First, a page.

A tribute to light

The introduction of white-light LEDs (Light Emitting Diodes) for illumination has brought profound changes to the quality of lighting in interiors and public spaces. The high-efficiency and longevity of the new generation of high-power LEDs are the main reasons for their success as more more traditional light sources are being phased out. However, while they have advantages they are also posing a set of new challenges to designers and engineers wanting to use them.

LED in the house photo 1

When particularly employed in task lighting, the piercing bright light emitted by these minuscule diodes increases the strain on the human eye, requiring specific light filters and diffusers to be designed, and when in use for many hours, LEDs generate heat that needs to be dispersed to allow cooling.

Interestingly, the tininess of the LEDs is also dramatically changing the aesthetics of task lights, particularly their heads. Until recently, the forms were designed to accommodate the not-inconsiderable size of the light bulbs they took.

With the introduction of the LED, those forms have become instantly redundant. New design ideas have been introduced in recent years, intending to read dress the balance between function, aesthetics and technology in task lightings.

LED in the house photo 2

Among others, a project that took up the white-light LED challenge is that of the Dash light, designed by Foster+Partners for American office furniture company Steelcase.

The whole project has been an open collaboration between the two companies. The initial brief set by Steelcase addressed both the issues of brightness and heat when using LED, and included the development of a new technology for LED optics and the idea of a precise movement that the task light had to perform.

The development by the industrial design team at Foster+Partners, led by Mike Holland and James White, was a long and complex process, taking four years from the start to reaching the UK market and included a first phase of in-depth design studies and 3D printing and moulding.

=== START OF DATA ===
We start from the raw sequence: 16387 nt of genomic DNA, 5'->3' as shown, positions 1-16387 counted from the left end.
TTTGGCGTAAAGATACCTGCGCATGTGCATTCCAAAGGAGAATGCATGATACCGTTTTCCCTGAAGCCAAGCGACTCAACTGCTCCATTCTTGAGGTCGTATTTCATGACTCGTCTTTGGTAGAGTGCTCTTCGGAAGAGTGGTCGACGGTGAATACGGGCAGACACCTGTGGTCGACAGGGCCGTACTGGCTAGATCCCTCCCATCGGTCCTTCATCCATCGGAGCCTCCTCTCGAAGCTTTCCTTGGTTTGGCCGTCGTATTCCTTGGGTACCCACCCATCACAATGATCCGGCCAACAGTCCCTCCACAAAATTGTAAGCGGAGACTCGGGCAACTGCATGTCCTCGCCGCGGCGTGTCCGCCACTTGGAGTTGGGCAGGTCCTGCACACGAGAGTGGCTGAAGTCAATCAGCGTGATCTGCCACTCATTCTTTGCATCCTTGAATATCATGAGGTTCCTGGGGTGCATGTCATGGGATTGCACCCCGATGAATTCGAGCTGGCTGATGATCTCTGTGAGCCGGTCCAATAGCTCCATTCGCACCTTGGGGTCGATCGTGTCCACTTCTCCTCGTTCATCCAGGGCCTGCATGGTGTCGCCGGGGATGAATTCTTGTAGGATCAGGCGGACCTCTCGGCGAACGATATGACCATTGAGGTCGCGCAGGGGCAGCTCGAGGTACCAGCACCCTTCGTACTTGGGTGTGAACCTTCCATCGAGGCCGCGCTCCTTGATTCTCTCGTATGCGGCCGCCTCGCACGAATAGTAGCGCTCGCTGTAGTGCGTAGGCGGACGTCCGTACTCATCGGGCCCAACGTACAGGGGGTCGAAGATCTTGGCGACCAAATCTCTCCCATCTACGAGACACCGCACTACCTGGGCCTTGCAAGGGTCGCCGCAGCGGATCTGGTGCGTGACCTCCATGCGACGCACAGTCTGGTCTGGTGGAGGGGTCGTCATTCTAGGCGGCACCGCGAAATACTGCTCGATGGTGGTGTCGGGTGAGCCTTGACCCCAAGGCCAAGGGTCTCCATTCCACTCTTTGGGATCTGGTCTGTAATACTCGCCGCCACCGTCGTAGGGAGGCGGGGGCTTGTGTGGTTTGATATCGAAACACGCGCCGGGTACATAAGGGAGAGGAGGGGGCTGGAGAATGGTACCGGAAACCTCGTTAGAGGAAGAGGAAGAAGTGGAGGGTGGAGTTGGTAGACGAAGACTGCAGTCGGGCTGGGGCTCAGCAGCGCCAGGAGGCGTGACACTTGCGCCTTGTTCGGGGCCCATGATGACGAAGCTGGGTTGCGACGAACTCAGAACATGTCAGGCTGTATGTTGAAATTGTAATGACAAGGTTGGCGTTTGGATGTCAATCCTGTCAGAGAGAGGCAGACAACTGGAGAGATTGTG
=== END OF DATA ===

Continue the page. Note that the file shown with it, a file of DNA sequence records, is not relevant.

LED in the house photo 3

One of the key features to the Dash light is a specifically designed convection airflow solution that minimises heat transfer so to avoid it becoming overly hot to the touch. In addition, the Dash lamp’s 3500K colour temperature is pleasing to the eye and consistent with the temperature of a majority of ambient lighting systems currently in use. In this respect, components such as the head – which is also the heart of the Dash light, where the light sources, diffusers and cooler system are – has been designed as an interchangeable piece that could be substituted in case of future upgrades.

LED in the house photo 7


The LED used in the Dash light is mercury free, with an average lamp life of 50,000 hours, and its fixture PVC free because of its wireless electricity transmission. The Dash light also features a dimming control from 100 per cent to 15 per cent.

The body is aluminium and utilises a wireless technology, by which electricity is transmitted through the arms without cables. In addition to it being PVC free, it is 97 per cent recyclable and contains 32 per cent of recycled content (25 per cent is post consumer). Just as the with the head, the base of the Dash light is equally flexible and is either freestanding or can be anchored in a variety of ways, including via a rail, panel, or a C-clamp.

LED in the house photo 9    LED in the house photo 8    led-rope-lights-on-house

The technical specifications of Dash are ultimately under the skin of its understated aesthetics that, one can say, appear to embody a new synthesis of design and engineering, which in turn consistently manifests itself in all its details.